Proof styles in multimodal reasoning

Jon Oberlander, Richard Cox, Keith Stenning

Research output: Chapter in Book/Report/Conference proceedingChapter (peer-reviewed)peer-review

Abstract

This paper is as follows: We introduce Hyperproof, and then study two cases of proofs constructed in Hyperproof. The two students addressed the same problem, but we observe a number of significant differences in the way they solved it. We then discuss the experimental regime under which these proofs were gathered; we focus on our finding that there is a robust distinction between subjects who are more or less successful on an independent task, whose solution can involve the use of external representations (such as tables). We then return to properties we noted in the case studies, and show how their patterns of rule use and proof structure reflect systematic differences between the two classes of subjects. We conclude by suggesting how these patterns might be explained by the `specificity hypothesis' we have developed in earlier work.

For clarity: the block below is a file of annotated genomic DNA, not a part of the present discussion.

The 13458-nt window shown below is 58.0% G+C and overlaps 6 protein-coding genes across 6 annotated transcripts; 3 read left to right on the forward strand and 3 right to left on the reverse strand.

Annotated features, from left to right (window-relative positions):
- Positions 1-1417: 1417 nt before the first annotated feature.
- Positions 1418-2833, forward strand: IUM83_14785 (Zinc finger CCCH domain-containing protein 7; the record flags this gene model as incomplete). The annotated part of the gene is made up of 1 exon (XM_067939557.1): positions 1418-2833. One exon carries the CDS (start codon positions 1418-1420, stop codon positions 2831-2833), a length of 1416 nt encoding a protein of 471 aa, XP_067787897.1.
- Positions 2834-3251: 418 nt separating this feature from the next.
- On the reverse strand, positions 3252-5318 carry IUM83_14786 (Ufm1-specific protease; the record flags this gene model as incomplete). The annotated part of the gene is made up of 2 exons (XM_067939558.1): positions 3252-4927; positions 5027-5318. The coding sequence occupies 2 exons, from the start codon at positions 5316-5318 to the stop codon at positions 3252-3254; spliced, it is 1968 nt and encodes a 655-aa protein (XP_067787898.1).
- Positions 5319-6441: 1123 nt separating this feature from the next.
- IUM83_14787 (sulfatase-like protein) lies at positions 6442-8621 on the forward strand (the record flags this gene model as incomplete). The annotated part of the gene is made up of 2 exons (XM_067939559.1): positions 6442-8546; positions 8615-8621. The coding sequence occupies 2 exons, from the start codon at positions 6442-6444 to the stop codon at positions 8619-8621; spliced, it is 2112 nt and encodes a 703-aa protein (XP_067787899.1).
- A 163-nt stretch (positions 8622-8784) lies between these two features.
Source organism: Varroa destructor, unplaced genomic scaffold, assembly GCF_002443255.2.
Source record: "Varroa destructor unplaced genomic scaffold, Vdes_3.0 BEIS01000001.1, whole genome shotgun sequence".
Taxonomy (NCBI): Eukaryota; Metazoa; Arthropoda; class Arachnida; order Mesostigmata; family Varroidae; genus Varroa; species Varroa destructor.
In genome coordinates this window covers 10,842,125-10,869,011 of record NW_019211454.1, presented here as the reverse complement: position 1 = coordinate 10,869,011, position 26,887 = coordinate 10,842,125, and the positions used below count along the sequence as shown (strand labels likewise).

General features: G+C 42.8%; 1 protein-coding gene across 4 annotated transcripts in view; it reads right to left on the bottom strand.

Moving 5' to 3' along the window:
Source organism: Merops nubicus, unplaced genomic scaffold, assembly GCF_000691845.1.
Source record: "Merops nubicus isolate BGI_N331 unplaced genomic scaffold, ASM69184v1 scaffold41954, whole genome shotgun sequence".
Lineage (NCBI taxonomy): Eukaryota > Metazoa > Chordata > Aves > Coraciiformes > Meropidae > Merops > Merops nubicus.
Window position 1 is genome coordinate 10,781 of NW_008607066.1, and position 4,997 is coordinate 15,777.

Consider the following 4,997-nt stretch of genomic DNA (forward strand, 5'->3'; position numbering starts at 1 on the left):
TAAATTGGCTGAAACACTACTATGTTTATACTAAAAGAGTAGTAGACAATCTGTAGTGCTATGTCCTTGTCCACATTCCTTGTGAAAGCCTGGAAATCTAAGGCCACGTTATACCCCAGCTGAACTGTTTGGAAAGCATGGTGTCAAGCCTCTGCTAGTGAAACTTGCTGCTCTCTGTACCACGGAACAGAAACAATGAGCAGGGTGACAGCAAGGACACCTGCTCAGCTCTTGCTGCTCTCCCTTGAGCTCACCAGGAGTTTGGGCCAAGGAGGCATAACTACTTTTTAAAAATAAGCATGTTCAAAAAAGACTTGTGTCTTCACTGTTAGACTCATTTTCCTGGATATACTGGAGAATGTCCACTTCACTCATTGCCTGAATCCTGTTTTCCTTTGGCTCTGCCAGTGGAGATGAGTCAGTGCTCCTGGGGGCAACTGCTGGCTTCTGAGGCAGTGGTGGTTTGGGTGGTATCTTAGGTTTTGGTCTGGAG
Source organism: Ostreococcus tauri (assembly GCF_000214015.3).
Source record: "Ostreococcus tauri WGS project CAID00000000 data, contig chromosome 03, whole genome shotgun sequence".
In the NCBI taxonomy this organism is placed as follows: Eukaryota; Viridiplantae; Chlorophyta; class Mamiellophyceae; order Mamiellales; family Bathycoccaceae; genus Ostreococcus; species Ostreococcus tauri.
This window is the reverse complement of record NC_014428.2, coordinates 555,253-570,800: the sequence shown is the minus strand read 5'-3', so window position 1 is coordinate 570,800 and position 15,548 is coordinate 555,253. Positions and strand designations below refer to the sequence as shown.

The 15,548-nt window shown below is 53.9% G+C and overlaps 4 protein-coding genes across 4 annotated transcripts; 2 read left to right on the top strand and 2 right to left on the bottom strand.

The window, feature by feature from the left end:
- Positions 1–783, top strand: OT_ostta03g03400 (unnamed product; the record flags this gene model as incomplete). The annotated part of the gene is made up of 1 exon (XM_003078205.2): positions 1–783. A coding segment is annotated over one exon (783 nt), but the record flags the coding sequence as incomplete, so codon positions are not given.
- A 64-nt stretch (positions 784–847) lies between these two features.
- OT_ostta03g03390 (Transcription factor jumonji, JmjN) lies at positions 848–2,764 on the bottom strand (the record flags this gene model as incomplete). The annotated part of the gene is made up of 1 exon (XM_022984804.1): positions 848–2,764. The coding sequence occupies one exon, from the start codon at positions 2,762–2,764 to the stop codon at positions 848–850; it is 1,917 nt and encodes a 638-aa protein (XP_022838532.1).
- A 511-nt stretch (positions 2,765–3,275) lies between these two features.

Original languageEnglish
Title of host publicationLogic, Language and Computation
EditorsJerry Seligman, Dag Westerståhl
PublisherCSLI Publications
Pages403-414
Number of pages12
Volume1
ISBN (Print)188-1526-895, 188-1526-909
Publication statusPublished - 19 Mar 1996

Keywords

  • proof style
  • multimodal reasoning
  • significant difference
  • external representation
  • systematic difference
  • experimental regime
  • robust distinction
  • independent task
  • case study
  • proof structure
  • rule use
  • specificity hypothesis

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